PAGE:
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2018 Honda Odyssey: Be Yourself

Automobile journalists generally don't like driving minivans, for the plain and simple reason that they aren't much fun to drive. And yet, each and every year in Canada, tens of thousands of families buy one.
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Automobile journalists generally don't like driving minivans, for the plain and simple reason that they aren't much fun to drive. And yet, each and every year in Canada, tens of thousands of families buy one.

There are actually two vehicle categories in this segment. The first includes the Dodge Grand Caravan, for those whose budget is under $35,000, and the other includes all other minivan models, such as the Toyota Sienna, Kia Sedona, Chrysler Pacifica and Honda Odyssey.

The Grand Caravan is an aging vehicle, but at less than $25,000, there aren’t many new vehicles capable of transporting seven adult passengers comfortably.

Today, we’re taking a look at the 2018 Honda Odyssey. At a starting price of $35,000, it falls into the second category, the one for refined, but more expensive minivans. The newly revamped Odyssey was in dire need of an update, as its last makeover took place in 2011.

Styling as conservative as ever
You can hardly tell at first glance, but the Odyssey’s style has completely changed. Its silhouette is very similar to that of the old generation, and yet, with new lines, a new front end and a new tail end, it’s really a redesigned vehicle.

Several welcome changes have modernized the passenger cabin. A large eight-inch screen now sits on top of the dashboard and displays information such as fuel consumption and navigation directions. It looks a lot like what you’ll find in the Honda CR-V. Instead of a stick shift, there are large buttons that take up a lot of space. We would have preferred a rotary shifter dial, like the one Chrysler uses.

The dash also features a large infotainment screen that houses Honda’s new operating system. Compatible with Apple CarPlay and Android Auto, the interface is modern and provides various connectivity options. For example, you can download an application and, for a yearly fee, start your car and control the temperature of the air conditioner remotely using your smartphone.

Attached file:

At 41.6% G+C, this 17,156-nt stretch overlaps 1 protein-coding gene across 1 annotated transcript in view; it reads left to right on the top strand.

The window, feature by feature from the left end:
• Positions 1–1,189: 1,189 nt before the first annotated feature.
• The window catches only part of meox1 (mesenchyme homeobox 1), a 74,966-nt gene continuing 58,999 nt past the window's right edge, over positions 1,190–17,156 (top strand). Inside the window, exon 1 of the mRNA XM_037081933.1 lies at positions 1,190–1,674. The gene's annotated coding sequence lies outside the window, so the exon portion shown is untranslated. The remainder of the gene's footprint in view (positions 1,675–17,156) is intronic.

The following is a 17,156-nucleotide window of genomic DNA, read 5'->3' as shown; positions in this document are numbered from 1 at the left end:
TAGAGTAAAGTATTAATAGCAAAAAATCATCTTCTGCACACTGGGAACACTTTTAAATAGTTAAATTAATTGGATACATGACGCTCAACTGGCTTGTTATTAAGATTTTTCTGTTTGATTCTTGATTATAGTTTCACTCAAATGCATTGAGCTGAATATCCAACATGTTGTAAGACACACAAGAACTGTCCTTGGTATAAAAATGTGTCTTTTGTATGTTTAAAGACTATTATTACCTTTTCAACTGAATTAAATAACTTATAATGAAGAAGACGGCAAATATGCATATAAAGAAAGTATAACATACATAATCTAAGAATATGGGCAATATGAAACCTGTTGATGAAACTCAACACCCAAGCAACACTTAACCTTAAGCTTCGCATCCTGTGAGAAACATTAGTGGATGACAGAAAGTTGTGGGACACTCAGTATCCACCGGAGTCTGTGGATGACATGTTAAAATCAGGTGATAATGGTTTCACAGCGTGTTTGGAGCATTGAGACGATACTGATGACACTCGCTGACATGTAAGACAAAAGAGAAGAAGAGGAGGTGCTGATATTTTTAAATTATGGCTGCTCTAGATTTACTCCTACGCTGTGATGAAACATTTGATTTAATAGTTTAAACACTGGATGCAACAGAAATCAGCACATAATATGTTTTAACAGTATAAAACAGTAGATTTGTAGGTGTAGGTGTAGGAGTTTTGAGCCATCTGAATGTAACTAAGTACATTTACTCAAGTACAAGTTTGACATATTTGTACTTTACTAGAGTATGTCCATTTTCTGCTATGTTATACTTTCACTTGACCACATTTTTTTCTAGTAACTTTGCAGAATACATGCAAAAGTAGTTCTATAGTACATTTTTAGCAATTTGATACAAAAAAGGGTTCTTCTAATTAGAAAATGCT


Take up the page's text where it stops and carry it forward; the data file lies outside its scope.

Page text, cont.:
In some trims, rear passengers are treated to an entertainment screen, used mainly for watching movies. It falls short of what the Chrysler Pacifica offers, which includes individual screens loaded with games and applications for passenger entertainment.

While we’re on the subject, the second and third rows are so roomy that adults can comfortably occupy them. But the big news is the addition of Honda’s Magic Slide seats. The third-row seats can be stowed in the floor, while the middle row’s middle seat can be removed. This gives you captain’s chairs that can be moved forward, backward and side-to-side to facilitate access to the rear seats.

Don’t try to be something you’re not
Minivans are often victims of their size and weight. And more often than not, they’re boring to drive. That’s why manufacturers usually aim to make them as comfortable as possible, as it’s the key to a more enjoyable minivan experience.

So when Honda announced that they had improved the ride and handling to create a sporty minivan, we were justifiably sceptical.

By sporty, they mean new, sports-like steering and architecture, along with a reinforced suspension and chassis. Unfortunately, this just isn’t enough. The suspension is a bit too firm, to the point that the vehicle gets tossed around on bad roads. In turns, it’s very rigid, but the vehicle’s true nature shines through just the same.

The vehicle comes with same 3.5-litre V6 as before, but it’s considered “new” because it now delivers more output for a total of 280 horsepower. However, when we look at the performance graphics, we notice that the power and torque progress over the gear span just as they did before, and the additional power comes in suddenly over 5000 rpm. In other words, unless you drive your minivan in high gear with the pedal to the metal, you’ll never really see any difference.

On most versions, the engine is paired with the ZF nine-speed automatic transmission, but the Touring version gets a new and much better Honda-designed ten-speed gearbox, which should eventually be available for all versions. Note that fuel consumption is basically the same with both transmissions. The primary difference is that the ten-speed automatic is much smoother and more predictable.

The 2018 Honda Odyssey starts at $34,890 before shipping and preparation, with the fully equipped version going for $50,290. This makes it a little less pricy than the Pacifica. However, the botched attempt at making this minivan sporty means that it’s much less refined than the Pacifica. Nonetheless, the Odyssey remains a good choice with a reputation for reliability and, more importantly, for maintaining good resale value.

Finally, note that we’re still waiting for hybrid and all-wheel drive versions. One day, perhaps.